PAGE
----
Item printed from The Restored Church of God (rcg.org)
Jesus’ exclamation of Eli, Eli, lama sabachtani is translated, “My God, my God, why have you forsaken me?” Christ was not just expressing anguish and dismay. God did forsake Christ, as He hung on the stake. But, it is vital to understand why.
In Romans 3:23, the apostle Paul explains that all humans have sinned. Romans 6:23 further explains, “For the wages of sin is death; but the gift of God is eternal life through Jesus Christ our Lord.” Therefore the penalty of sin, the transgressing—the breaking—of God’s Law, is death.
The apostle John wrote, “Now we know that God hears not sinners: but if any man be a worshiper of God, and does His will, He hears him” (John 9:31). The prophet Isaiah wrote, “Behold, the Lord’s hand is not shortened, that it cannot save; neither His ear heavy, that it cannot hear: But your iniquities have separated between you and your God, and your sins have hid His face from you, that He will not hear” (59:1-2). Sin cuts one off from God.
However, by repenting—changing—asking for God’s forgiveness—obeying His laws—and overcoming, God will hear and respond to a person’s prayers and requests.
Since God cut Himself off from His Son, one might ask: Did Christ sin? Is that why God forsook Him as He died on the stake?
Notice: “For even hereunto were you called: because Christ also suffered for us, leaving us an example, that you should follow His steps: Who did no sin, neither was guile found in His mouth…Who His own self bare our sins in His own body on His tree, that we, being dead to sins, should live unto righteousness: by whose stripes you were healed” (I Peter 2:21-22, 24).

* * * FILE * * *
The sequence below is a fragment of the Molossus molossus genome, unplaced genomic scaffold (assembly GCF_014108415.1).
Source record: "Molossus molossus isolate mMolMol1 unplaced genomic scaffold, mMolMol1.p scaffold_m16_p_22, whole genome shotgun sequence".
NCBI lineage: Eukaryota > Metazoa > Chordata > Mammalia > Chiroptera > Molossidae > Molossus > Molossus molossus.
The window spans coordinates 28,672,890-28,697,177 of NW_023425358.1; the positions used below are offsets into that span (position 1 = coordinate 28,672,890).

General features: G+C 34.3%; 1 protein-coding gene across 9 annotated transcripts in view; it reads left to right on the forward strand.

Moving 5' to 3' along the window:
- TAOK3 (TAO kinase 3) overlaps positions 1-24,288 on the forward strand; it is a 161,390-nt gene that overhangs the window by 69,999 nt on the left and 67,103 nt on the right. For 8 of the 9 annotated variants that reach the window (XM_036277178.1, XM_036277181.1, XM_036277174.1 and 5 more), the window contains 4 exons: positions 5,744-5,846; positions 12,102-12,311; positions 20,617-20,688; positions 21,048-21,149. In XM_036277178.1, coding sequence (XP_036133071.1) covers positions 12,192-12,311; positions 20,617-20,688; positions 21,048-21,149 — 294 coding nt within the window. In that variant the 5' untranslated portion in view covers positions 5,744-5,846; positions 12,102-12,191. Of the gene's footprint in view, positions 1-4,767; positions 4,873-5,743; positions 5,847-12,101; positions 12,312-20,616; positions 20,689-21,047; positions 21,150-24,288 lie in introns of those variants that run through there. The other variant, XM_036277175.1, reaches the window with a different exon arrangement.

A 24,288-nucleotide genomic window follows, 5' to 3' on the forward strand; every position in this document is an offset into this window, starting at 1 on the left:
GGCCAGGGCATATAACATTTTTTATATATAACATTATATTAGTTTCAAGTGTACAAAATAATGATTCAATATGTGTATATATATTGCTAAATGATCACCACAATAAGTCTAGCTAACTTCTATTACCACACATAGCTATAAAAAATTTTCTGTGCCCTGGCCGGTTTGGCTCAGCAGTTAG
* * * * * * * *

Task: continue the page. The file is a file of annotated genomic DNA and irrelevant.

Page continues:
Christ was perfect—He did not sin. Verse 24 explains how He took our sins upon Himself, and willingly paid our death penalty. In our stead, the perfect Lamb of God was slain. Therefore, as He hung on the stake, bearing our sins, Christ was cut off from God. The same sin that cuts man off from God also cut Christ off.
If God was going to accept Christ’s sacrifice—bearing all of mankind’s sins—then God had to turn His back on Him. Thus, He neglected the One who took upon Himself our sins—Jesus Christ.
God so loved the world, that He forsook and neglected His obedient, perfect and loving Son, so that He, in turn, could bear the faults and sins of mankind.
God only applies Christ’s sacrifice to those who truly repent and turn from their evil way of life. Christ came and died to save mankind from his sins—not in his sins, as so many incorrectly believe. Without this sacrifice, man could not be saved!
But, didn’t Christ know that God would forsake Him? Then why did He ask the question that He did?
Christ did understand that God would forsake Him while He atoned for mankind’s sins. John 3:16-17 explains that this was one of the reasons why He came into the world. In fact, Christ asked this question for the purpose of fulfilling prophecy.
King David also cried out, in times of trouble, “My God, my God, why have you forsaken me? Why are You so far from helping me, and from the words of my roaring?” (Psa. 22:1).
David—a man after God’s own heart—spoke these words hundreds of years before Christ’s crucifixion. This scripture prophetically applied to Christ, and shows the anguish that He felt when God forsook Him.